We pet owners are being bombarded by manipulative marketers who are hell-bent on exploiting our increasingly deranged obsessions. Deranged? At this point it’s a safe bet that somebody, somewhere in Manhattan is having sex with his or her dog, such is the level of canine fetishization currently gripping our pet-infested isle. Though bestiality has never entered my own erotic vocabulary, if there was a law against the inappropriate fondling of domesticated animals, I would definitely be on some hideous F.B.I. “petophile” list. Just ask our Norwich terrier, Liberace! As he knows all too well, I am frankly incapable of keeping my hands from grabbing his furry little haunches. Let me assure you that I have never-thank God!-felt the slightest frisson of sexual desire when touching what my husband Jonny and I refer to as “his various areas.” The same cannot be said of Liberace himself, who humps my leg vigorously at least once a week.
In order to find out what, if anything, was going on in the little guy’s head, I invested $99.95 in the latest Japanese pet-communication system, the “Bow-Lingual” bark translator. Using “voiceprint” technology, the Bow-Lingual translates your dog’s bark: A microphone around his or her neck sends the bark to a handheld unit that receives and analyzes the data before providing you with a text-message translation. Liberace’s readouts, though inconsistent and impudent, were mercifully devoid of erotic intention: “These are my rules,” “Don’t bother me” and “Give me the stars and moon” being the most common. According to the folks at Takara, the Japanese company that has so far sold more than 300,000 Bow-Linguals, this is not a gag gift: The Japanese prime minister gave two Bow-Lingual systems to Vladimir Putin last May, and Matsumi Suzuki, an eminent Bow-Lingual researcher, has been called upon to authenticate supposed voice recordings from Osama bin Laden, fur chrissakes! Bow-Lingual devices can be purchased from the Sharper Image stores and, improbably, from Lord and Taylor.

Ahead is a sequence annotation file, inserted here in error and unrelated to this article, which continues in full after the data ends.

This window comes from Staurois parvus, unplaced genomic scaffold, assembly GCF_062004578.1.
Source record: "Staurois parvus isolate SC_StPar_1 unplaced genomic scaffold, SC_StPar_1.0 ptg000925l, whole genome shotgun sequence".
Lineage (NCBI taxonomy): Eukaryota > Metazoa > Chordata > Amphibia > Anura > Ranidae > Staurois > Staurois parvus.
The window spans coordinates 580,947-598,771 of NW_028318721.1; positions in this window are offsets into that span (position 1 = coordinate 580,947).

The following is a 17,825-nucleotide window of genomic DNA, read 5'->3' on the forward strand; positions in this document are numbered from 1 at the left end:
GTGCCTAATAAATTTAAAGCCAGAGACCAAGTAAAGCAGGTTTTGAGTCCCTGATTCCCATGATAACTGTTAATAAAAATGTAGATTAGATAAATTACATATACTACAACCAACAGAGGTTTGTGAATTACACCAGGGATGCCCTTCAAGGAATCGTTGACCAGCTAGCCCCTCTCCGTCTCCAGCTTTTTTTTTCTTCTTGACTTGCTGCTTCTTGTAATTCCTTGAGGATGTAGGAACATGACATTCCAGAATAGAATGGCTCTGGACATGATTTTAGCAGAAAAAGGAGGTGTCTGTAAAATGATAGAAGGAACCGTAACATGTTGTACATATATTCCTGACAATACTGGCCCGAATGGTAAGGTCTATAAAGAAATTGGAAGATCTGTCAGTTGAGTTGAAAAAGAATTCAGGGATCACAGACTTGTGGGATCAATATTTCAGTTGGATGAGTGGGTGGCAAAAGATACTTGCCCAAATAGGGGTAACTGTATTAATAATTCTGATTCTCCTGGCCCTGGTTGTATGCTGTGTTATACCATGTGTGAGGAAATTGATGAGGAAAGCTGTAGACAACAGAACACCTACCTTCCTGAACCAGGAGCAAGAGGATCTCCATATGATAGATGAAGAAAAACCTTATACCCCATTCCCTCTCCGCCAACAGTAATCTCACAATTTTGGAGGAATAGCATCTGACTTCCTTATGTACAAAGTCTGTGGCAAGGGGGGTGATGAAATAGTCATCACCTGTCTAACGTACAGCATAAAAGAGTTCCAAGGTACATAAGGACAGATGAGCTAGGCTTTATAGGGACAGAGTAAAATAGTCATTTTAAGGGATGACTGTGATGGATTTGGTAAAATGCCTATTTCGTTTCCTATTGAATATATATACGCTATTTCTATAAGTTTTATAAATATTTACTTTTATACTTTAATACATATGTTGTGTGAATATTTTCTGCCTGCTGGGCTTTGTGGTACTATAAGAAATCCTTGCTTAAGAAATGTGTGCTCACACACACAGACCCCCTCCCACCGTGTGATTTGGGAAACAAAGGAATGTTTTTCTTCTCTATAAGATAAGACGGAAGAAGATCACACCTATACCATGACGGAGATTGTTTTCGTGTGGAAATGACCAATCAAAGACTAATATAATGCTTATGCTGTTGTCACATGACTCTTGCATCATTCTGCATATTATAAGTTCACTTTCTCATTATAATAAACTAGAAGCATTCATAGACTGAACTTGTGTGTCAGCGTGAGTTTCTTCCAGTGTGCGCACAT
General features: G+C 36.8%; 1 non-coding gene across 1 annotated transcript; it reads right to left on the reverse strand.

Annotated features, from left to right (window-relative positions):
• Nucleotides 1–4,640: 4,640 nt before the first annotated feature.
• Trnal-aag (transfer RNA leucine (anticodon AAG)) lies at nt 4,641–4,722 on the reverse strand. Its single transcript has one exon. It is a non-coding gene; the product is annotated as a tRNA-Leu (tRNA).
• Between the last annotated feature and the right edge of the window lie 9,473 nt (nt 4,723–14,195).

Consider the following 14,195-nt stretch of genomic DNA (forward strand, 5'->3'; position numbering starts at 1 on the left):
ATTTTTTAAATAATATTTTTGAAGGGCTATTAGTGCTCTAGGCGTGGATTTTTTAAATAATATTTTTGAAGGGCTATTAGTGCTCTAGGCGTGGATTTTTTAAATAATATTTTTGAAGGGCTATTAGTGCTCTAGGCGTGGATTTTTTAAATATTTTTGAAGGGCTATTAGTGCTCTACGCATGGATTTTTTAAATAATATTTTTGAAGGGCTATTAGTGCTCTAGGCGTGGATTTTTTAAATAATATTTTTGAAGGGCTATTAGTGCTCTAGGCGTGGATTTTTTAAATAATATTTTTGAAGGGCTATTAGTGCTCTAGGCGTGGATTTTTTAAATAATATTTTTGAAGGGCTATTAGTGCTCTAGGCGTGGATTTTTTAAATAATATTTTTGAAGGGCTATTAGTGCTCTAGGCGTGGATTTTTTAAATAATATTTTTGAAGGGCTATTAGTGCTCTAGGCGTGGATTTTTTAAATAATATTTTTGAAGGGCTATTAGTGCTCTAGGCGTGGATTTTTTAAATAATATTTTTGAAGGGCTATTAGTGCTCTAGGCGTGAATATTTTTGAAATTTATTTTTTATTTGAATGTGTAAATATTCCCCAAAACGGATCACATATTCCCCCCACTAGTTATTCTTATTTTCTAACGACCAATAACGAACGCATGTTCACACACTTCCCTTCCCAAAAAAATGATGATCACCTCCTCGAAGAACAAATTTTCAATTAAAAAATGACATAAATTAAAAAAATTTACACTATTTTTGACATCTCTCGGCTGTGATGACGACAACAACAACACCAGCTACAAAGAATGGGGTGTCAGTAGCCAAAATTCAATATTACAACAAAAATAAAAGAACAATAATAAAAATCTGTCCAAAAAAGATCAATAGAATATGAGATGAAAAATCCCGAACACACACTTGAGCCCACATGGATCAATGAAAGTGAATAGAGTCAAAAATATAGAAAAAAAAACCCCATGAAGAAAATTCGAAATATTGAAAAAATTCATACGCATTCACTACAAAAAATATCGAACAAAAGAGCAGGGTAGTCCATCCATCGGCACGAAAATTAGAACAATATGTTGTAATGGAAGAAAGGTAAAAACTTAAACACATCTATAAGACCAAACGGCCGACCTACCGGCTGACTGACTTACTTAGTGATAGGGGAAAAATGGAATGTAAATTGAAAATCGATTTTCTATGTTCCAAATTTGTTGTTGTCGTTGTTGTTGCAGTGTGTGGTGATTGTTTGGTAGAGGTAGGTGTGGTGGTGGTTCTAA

Shirley MacLaine didn’t need voiceprint technology to channel her dog’s thoughts; she- quelle surprise! -did it herself and then spewed the resulting ramblings into her latest book, Out on a Leash: Exploring the Nature of Reality and Love (Atria Books, $23.95). The big shocker? Shirl’s fab little rat terrier, Terry, is more insanely New Age and bonkers than her showbiz owner. If Ms. MacLaine’s channelings are to be believed, the average pooch’s thoughts read like a series of inspirational office-wall plaques, e.g., “Humans should play more … ” and “The more deeply she [Shirl] learns to love, the younger she’ll be when she dies.”
Other canine curiosities currently hitting the stores: a little book called All About My Dog (Broadway Books, a steal at $12.95), an insanely detailed Q&A that allows you to annotate your borderline J.R. Ackerley–ish obsession. Questions include: “Do you feel embarrassed when your dog sees you naked?” and “Has your dog ever had a kosher meal?” (In case you didn’t know, J.R. Ackerley was that English bloke who was in love with his German shepherd and penned My Dog Tulip , a touching homage to their amour fou . It’s currently going for $10.36 on Amazon.com.)
On a more wholesome note: The William Secord Gallery, the world’s schmanciest dog-painting resource, is about to unveil an exhibition and sale of the work of Bert Cobb, an American artist of the early 20th century who drew and painted rich folks’ pooches. These uptight, anal-retentive dog portraits will add a Bill Blass butch restraint to your décor-without the gasp-inducing prices that punctuated the deceased and closeted fashion designer’s recent, highly charged estate sale. An 8-by-10-inch drypoint Cobb etching of your fave breed will set you back a mere $1,800. (Compare with the Bill Blass estate bunny painting, for which Nina Griscom paid a whopping $66,000.)
Another reason to visit the Secord Gallery is Mr. Secord himself. Not only is he good-looking in a classy, Blass-y kind of a way but, as the world’s leading authority on 19th-century dog paintings, he’s in a unique position to scour the stately homes of England for ancestral portraits of your dog. The Secord Gallery is located at 52 East 76th Street; for more info, call 212-249-0075.
Re proliferating dog-tote options: We used the lesbian, airline-approved “Sherpa” bag; anything else would be too nelly for Liberace, who is very masculine despite his name.
P.S.: Shirley and Terry met in a previous life in ancient Egypt. According to Malibu Shirl, Terry was a canine deity named Anubis.